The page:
Person 1: "Everything in the universe has a cause, so the universe itself must have a cause"

Person 2: "Not necessarily. Think about a brick wall. That's like saying just because the bricks that make the wall are small, the wall must be small. In the same sense l, just Becuase everything IN the universe has a cause, that doesnt entail the universe ITSELF has a cause."

Person 1: "But the universe isn't a brick wall."

I understand person 1 is making an argument from composition fallacy in what was said first, but what fallacy is person 1 using when he says, "The universe isn't a brick wall?"

2 Answers 2


Person 1 used initially an argument that relied not on any specific properties of what we call "universe" but only on the words in a sentence. Basically he said

Everything in (X) (Y) therefore (X) must (Y)

for the special case X = "universe" and Y = "has a cause". No reason was given why this would specifically apply to this X and Y. Therefore his argument can be refuted by giving an example where it does not apply.

Person 2 proved the fallacy of the argument by demonstrating that the result of the argument is wrong in the case X = "wall" and Y = "is small".

By giving the counter example Person 2 demonstrated that what Person 1 tried to use as a logical rule was not a valid logical rule. If Person 2 had claimed (which he didn't) that because walls are made of things that are small but are not small themselves, the universe which contains things having a cause cannot have a cause, pointing out that the universe is not a wall would be a valid refutation of that claim. But nobody made that claim. We could therefore say that Person 1 was using the "straw man" fallacy: Refuting a claim that actually nobody made.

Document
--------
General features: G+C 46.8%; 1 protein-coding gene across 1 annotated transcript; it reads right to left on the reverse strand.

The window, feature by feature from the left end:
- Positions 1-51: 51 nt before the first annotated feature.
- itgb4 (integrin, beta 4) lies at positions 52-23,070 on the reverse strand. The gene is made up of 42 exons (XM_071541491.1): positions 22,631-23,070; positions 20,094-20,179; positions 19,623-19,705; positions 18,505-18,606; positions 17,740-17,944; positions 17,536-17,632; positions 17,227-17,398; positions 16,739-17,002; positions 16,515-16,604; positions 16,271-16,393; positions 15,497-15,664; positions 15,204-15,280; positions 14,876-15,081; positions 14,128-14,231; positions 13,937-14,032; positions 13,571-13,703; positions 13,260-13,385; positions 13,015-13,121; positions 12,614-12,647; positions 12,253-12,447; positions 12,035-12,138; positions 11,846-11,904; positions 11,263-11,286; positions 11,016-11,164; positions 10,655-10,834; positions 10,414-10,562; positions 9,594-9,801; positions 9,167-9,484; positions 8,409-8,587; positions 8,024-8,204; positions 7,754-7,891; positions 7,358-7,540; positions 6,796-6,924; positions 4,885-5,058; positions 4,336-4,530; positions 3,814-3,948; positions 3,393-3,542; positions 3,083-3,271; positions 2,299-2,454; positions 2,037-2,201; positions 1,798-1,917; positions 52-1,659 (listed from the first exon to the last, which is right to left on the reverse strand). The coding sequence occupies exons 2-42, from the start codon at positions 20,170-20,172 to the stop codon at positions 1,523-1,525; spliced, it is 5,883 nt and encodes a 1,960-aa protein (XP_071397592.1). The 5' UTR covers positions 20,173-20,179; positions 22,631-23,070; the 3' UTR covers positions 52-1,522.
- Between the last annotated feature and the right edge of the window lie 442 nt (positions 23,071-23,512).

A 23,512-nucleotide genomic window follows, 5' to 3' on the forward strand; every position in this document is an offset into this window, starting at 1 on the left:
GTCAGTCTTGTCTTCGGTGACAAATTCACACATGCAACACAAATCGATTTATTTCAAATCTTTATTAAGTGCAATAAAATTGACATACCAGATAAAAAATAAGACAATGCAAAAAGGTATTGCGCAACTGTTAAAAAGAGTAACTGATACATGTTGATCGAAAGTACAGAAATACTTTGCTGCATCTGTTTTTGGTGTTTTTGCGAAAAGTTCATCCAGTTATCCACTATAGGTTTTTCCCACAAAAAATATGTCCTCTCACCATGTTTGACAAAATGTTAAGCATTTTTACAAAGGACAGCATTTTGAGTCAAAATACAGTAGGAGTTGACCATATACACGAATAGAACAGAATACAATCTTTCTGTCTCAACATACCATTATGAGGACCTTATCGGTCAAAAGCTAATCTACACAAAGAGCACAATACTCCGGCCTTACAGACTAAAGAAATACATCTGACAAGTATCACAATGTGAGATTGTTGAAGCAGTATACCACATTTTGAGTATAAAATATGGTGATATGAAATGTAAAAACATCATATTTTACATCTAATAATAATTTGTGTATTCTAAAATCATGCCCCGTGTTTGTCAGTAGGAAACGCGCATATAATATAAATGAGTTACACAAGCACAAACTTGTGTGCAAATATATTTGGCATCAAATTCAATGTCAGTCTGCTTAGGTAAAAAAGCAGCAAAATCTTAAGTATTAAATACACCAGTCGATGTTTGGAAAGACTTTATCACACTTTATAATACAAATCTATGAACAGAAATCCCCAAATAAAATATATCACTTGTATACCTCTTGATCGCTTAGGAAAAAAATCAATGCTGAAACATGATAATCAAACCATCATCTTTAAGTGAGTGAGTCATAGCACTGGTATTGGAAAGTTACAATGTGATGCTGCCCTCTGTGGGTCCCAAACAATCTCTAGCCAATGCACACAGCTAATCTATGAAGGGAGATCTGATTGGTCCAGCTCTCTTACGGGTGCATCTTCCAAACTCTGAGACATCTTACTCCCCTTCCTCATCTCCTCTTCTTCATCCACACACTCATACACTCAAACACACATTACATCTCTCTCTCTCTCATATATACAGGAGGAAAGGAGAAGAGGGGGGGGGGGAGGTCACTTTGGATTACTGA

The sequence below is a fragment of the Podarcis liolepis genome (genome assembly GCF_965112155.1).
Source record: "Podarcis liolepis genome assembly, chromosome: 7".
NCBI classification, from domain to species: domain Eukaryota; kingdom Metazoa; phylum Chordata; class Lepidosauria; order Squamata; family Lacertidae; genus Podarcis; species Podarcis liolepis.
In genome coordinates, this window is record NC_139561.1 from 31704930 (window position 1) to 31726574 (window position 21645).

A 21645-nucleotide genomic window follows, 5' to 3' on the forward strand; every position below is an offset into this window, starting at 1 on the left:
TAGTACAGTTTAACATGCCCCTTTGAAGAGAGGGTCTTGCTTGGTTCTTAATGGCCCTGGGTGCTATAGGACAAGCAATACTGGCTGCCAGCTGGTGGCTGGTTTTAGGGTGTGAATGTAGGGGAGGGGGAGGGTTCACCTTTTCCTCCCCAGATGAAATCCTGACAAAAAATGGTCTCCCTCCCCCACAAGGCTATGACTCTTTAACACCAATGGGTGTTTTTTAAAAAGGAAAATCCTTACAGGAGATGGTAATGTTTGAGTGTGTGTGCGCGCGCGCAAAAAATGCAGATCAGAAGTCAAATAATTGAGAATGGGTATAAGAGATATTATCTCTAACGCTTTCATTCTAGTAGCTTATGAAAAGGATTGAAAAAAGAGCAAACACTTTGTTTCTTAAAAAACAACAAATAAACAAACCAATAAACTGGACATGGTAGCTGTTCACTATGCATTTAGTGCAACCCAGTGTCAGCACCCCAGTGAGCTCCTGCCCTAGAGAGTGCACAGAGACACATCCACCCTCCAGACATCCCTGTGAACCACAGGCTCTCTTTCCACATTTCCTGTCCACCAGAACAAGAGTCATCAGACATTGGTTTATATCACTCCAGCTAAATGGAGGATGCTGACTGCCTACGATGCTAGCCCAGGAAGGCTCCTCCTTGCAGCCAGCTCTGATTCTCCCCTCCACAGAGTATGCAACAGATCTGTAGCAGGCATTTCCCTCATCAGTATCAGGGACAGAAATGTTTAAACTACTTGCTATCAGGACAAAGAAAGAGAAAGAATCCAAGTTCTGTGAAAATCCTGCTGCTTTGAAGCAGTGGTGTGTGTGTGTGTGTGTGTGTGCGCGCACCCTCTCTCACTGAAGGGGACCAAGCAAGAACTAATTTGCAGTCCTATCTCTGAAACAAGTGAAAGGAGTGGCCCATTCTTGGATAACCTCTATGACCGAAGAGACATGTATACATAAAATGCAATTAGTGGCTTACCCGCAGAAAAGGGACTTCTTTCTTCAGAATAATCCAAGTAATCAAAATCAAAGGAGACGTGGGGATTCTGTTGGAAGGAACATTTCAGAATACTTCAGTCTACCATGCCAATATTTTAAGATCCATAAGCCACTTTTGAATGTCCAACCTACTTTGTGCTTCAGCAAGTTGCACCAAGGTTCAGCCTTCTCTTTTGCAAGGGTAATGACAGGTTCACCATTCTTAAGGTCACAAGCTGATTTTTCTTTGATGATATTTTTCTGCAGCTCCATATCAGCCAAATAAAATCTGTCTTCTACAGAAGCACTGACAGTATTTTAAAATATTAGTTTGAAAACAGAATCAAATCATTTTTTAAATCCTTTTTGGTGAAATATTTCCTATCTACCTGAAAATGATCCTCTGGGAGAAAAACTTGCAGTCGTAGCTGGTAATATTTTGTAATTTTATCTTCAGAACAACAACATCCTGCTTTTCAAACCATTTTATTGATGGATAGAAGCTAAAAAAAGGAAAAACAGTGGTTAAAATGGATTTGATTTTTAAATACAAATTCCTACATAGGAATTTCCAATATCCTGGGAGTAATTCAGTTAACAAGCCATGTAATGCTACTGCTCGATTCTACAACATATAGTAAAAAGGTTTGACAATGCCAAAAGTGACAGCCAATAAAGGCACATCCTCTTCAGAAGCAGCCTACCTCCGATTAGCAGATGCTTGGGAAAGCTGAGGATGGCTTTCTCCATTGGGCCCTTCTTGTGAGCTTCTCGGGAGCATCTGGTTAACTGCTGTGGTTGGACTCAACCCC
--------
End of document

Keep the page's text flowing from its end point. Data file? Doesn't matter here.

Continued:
In reality, I'd say that Person 1 just didn't understand how Person 2's refutation worked. So his argument is probably just a non sequitur.

Maybe this needs more explanation: P1 used without any justification an incorrect logical rule, to deduce a result that would be hard to prove or disprove ("the universe has a cause" is obviously hard to prove or disprove). P2 demonstrated that the logical rule was incorrect by giving a use of the exact same rule that leads to an obvious incorrect result.

What P2 did was to demonstrate that P1 used a rule that wasn't generally correct. One could try to save some benefits of such a rule by finding conditions when it is correct to use. P1 didn't do this or even attempt to do this. One could try to demonstrate that a statement is correct without applying this rule. P1 didn't do this. Instead he just made the correct statement that "universe" is not "brick wall", probably trying to imply that therefore "universe" was not a counterexample disproving the validity of his logical rule, and probably trying to further imply that therefore his statement "the universe has a cause" was correct.

And that is a non sequitur. Of course this doesn't follow. All that P1 has shown that P2 hasn't given a strong argument that "the universe has a cause" is false. But it was P1 who made a strong statement and therefore needs strong arguments to support this statement, which he doesn't have.